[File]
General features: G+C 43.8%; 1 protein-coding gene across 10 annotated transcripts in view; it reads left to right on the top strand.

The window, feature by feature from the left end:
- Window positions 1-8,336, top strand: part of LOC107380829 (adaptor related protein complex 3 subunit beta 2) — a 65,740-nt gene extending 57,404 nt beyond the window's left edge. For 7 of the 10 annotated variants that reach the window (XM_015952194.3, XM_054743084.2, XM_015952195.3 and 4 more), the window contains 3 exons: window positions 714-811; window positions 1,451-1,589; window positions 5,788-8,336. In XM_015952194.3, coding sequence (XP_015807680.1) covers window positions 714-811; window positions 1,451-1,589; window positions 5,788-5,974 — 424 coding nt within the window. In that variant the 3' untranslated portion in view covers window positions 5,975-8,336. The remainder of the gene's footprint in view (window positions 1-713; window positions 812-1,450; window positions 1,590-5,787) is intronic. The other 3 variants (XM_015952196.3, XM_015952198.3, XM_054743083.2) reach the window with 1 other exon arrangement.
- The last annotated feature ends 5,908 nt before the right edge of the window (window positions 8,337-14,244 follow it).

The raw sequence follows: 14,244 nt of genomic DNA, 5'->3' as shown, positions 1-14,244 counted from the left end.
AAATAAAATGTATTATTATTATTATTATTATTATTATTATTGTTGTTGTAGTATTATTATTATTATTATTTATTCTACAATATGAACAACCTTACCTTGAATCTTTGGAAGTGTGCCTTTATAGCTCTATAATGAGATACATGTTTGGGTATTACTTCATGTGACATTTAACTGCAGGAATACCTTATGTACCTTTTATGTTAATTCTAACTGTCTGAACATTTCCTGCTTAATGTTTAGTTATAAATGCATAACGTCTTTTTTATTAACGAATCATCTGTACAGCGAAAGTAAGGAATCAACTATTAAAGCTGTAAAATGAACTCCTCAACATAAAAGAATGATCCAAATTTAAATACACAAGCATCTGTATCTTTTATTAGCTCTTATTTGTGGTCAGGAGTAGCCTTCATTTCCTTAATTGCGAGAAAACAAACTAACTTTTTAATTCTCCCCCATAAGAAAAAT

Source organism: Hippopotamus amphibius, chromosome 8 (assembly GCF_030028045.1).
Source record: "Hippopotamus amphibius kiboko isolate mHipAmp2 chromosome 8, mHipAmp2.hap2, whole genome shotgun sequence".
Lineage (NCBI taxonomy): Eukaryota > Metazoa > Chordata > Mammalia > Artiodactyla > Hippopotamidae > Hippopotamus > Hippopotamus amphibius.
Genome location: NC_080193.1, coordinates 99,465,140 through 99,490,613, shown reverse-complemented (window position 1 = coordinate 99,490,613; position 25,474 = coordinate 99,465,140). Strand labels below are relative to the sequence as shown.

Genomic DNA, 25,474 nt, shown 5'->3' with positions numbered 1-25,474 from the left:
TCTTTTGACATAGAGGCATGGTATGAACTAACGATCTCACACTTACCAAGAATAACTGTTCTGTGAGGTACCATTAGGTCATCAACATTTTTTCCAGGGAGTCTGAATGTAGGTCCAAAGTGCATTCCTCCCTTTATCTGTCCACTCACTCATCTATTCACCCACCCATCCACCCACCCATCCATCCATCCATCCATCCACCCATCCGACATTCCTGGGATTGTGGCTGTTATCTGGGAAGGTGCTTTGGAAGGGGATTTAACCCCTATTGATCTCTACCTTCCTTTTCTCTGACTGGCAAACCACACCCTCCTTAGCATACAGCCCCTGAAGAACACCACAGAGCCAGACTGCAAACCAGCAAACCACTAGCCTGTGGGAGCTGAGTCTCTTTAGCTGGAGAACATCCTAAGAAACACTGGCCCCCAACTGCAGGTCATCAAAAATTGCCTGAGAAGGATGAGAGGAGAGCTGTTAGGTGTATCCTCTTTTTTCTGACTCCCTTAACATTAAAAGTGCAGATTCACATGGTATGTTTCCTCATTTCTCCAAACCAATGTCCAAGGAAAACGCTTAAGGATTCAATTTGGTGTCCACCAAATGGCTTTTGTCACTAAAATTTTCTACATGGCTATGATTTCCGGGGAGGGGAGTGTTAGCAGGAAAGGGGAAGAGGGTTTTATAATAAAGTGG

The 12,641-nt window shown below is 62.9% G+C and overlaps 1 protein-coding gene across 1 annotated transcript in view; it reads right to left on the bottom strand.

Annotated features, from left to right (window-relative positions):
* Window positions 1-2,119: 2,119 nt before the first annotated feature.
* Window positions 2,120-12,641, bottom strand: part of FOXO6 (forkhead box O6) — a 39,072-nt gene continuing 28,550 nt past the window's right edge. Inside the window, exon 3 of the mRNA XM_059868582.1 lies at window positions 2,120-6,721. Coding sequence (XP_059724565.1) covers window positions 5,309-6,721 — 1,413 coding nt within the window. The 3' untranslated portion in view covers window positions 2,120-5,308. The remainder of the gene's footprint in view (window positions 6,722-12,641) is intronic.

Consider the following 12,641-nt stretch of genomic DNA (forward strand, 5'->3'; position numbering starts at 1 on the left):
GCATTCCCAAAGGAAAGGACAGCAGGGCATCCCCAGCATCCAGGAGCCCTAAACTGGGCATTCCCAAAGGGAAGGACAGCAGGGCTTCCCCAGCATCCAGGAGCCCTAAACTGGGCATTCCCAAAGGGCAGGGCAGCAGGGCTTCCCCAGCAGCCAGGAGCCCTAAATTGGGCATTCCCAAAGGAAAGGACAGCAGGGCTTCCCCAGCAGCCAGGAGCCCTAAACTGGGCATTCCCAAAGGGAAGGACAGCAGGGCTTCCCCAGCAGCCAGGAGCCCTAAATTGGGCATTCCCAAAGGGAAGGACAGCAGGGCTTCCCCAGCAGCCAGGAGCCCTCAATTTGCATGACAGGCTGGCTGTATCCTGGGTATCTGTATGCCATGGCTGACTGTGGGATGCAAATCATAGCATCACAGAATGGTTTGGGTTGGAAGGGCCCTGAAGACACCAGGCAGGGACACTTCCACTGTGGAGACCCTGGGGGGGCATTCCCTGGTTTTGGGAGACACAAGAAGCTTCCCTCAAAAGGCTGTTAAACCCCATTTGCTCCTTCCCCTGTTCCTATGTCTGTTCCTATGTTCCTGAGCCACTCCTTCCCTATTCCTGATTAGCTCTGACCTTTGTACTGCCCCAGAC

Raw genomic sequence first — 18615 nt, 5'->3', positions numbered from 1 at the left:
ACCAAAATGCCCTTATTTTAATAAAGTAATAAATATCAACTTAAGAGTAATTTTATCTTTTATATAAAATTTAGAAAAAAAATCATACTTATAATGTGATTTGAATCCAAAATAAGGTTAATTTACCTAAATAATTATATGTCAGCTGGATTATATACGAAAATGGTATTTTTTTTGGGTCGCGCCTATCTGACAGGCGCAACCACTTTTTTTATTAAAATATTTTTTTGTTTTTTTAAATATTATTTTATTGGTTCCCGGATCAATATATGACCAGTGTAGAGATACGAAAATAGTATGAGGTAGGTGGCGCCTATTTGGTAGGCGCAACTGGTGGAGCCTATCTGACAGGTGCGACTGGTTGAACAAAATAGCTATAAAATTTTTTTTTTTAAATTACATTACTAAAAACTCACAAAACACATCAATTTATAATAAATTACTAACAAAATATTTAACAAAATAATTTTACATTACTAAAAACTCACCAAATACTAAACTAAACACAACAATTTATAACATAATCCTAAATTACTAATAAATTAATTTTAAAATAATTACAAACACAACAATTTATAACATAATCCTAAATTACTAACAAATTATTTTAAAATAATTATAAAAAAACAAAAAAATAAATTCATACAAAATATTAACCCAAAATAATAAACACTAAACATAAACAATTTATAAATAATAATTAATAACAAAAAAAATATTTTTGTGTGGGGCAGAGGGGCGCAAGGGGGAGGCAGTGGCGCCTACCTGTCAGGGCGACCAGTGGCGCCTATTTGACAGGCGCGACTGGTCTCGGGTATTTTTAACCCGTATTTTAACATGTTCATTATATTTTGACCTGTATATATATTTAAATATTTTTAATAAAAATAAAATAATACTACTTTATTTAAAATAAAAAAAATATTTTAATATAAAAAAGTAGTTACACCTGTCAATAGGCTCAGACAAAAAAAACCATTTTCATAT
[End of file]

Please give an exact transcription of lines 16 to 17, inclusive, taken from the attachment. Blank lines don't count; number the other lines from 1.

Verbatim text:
* Window positions 2,120-12,641, bottom strand: part of FOXO6 (forkhead box O6) — a 39,072-nt gene continuing 28,550 nt past the window's right edge. Inside the window, exon 3 of the mRNA XM_059868582.1 lies at window positions 2,120-6,721. Coding sequence (XP_059724565.1) covers window positions 5,309-6,721 — 1,413 coding nt within the window. The 3' untranslated portion in view covers window positions 2,120-5,308. The remainder of the gene's footprint in view (window positions 6,722-12,641) is intronic.

Consider the following 12,641-nt stretch of genomic DNA (forward strand, 5'->3'; position numbering starts at 1 on the left):